It's a warm, Saturday afternoon on the water in Fishers Island Sound. There are three of us in the 20-foot long sailboat. At the helm is Kiera Dawding. She's almost 17, and she's from Westerly, Rhode Island, which we can see from the water. From our position, we can actually see three states, including New York, points out Kali Cika, Kiera's sailing instructor.
"We might be able to see Taylor Swift's house now,” Cika says. “If we had more wind we could sail to it."
There's definitely not enough wind to take us to the Rhode Island house paid for by pop hits, but there's just enough breeze to let Kiera learn how to tack and jibe the boat.
"Kiera's been picking a point on land, and aiming towards it,” Cike says. “And we've actually been sailing upwind, which means that we have to zig-zag, tack back and forth."
The boat is adapted to help people with disabilities learn to sail. It's fitted with an extra-heavy keel for stability. That's the fin that runs under the boat to keep it from tipping over. It's fitted with special swivel-seats that lock into place in different positions. The seats also have a securing harness if it's needed.
Kiera’s autistic, but she doesn't need any of the adaptive equipment. She's cruising along, steering the boat with a tiller and rudder system. I ask her what she's learning out here on the water.
"I just learned to be a captain,” Kiera says.
She's watching the wind, looking ahead at potential obstacles. As powerboats zip by, Kiera angles the boat away from them. She also makes sure to hit their wake after they pass.
Cika asks her what she likes the best about sailing.
“Riding the waves,” Kiera says.
She's clearly comfortable out here on the water, at the helm. Cika sees it, and gives her more responsibility.
"Remember we were talking about the main sheet? This controls the main sail,” Cika says. “So right now, Kiera, it's cleated, so you don't need to hold onto it, but if it was uncleated like this, then you would be in charge of holding onto it."
Cika hands the rope that's attached to the main sail to Kiera.
"Now you're kind of controlling everything, and I'm just around for the ride,” Cika says.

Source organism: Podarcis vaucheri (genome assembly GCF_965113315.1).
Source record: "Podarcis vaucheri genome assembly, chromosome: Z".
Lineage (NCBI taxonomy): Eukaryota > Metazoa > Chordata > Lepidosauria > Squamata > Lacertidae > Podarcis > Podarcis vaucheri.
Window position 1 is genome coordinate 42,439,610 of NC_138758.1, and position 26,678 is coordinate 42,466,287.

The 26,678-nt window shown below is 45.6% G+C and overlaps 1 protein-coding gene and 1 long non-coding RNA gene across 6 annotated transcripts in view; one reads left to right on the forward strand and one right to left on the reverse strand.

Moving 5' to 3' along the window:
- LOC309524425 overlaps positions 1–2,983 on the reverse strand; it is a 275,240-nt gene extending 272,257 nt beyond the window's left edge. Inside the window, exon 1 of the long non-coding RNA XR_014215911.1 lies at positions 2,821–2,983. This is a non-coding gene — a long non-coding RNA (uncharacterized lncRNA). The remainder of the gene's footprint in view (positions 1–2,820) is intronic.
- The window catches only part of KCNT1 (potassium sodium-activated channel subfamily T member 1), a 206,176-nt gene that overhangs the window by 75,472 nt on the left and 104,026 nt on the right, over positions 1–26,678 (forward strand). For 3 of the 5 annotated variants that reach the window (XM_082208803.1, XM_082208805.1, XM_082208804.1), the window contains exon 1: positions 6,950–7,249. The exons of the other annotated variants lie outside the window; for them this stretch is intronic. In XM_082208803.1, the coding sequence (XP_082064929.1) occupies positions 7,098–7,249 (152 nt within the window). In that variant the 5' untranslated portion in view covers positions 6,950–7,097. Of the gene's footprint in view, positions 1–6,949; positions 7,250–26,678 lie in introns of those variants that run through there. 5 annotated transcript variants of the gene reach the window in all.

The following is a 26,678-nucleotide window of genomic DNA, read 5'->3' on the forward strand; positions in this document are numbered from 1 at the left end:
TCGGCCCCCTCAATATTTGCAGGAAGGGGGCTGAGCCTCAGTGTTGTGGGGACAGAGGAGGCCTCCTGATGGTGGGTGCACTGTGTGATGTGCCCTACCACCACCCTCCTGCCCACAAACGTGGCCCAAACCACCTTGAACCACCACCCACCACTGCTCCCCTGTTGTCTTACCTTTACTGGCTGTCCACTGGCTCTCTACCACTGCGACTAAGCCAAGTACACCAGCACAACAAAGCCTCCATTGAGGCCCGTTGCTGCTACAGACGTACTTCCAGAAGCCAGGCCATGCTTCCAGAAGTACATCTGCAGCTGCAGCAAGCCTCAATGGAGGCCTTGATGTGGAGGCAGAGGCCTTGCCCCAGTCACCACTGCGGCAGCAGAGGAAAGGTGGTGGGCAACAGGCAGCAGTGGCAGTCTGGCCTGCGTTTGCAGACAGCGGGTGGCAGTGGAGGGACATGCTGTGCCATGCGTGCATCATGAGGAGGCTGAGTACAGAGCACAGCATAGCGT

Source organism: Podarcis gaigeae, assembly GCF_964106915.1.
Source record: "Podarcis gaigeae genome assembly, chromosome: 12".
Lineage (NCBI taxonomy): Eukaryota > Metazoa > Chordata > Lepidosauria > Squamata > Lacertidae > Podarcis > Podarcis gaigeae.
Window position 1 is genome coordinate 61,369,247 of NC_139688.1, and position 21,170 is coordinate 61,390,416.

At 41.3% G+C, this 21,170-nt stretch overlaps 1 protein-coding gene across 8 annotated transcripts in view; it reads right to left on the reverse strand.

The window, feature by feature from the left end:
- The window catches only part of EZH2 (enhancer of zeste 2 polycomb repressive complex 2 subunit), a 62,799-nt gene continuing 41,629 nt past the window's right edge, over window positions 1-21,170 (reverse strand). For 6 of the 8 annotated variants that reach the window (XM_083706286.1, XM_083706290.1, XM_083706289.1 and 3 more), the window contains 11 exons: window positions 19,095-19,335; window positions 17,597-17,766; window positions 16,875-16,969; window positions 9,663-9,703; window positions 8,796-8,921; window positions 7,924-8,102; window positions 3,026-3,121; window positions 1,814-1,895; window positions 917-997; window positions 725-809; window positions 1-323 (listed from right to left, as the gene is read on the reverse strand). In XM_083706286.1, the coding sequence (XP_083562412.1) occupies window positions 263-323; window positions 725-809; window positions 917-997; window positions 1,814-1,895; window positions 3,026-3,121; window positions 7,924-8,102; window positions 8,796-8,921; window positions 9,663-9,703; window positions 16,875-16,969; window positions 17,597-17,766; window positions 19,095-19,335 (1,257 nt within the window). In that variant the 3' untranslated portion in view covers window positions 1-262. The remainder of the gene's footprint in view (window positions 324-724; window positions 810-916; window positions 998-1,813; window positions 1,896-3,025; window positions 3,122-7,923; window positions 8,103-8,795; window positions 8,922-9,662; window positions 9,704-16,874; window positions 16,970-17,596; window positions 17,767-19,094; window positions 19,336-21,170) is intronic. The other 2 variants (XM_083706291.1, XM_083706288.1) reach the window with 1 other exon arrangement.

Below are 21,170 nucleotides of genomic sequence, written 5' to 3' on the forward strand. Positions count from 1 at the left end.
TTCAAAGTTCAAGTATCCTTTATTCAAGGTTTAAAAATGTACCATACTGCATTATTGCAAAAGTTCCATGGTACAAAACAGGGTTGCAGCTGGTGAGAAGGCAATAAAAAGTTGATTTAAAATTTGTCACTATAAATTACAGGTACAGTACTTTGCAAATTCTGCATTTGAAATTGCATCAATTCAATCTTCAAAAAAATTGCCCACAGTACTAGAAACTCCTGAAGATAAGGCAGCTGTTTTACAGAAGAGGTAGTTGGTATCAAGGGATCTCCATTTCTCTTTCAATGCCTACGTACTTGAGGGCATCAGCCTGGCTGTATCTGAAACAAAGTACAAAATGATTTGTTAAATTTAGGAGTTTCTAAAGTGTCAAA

As the wind changes or they need to fix a sail, Cika goes into instructor mode.
"We can let it out a little bit,” she says, “so go ahead and let it out a little bit. There we go, awesome... Ready Kiera, flip that hand around, put your knuckles up, yeah, that's awesome."
Cika tells Kiera that she's a natural out here.
Kiera's mom, Maria Bucchino, is in another boat taking pictures. Eventually they ride up to us and ask how we're doing. Everything is great, so they take off.
Seconds after they leave, it starts to drizzle. Then it starts to pour. Cika has to sail us back to the dock. Bucchino later says that she loves watching her daughter do different things.
“It gives me a lot of joy to see her in her element,” Bucchino says.
Kiera’s the first student to go out on a boat as part of a new adaptive sailing program run by the New England Science and Sailing Foundation, or NESS. The foundation’s Nick Ewenson says this program has been in the works for a while.
"Well, one of our core values here at NESS is inclusively,” Ewenson says. “And I don't think you could really have a program that really embodies that as much as adaptive sailing."
Later this afternoon, NESS expects to host a man in his 60s who's beginning to experience the early stages of Alzheimer's. Ewenson says learning how to sail can teach self-confidence, and it can instill an appreciation for the ocean and being outside.
"I see every day how transformative it can be for a variety of different people, whether you're racing or learning to sail,” he says.
Watching Kiera smiling out there on the boat, he says, was truly gratifying. He's pretty sure she'll be back, and maybe she'll bring some friends.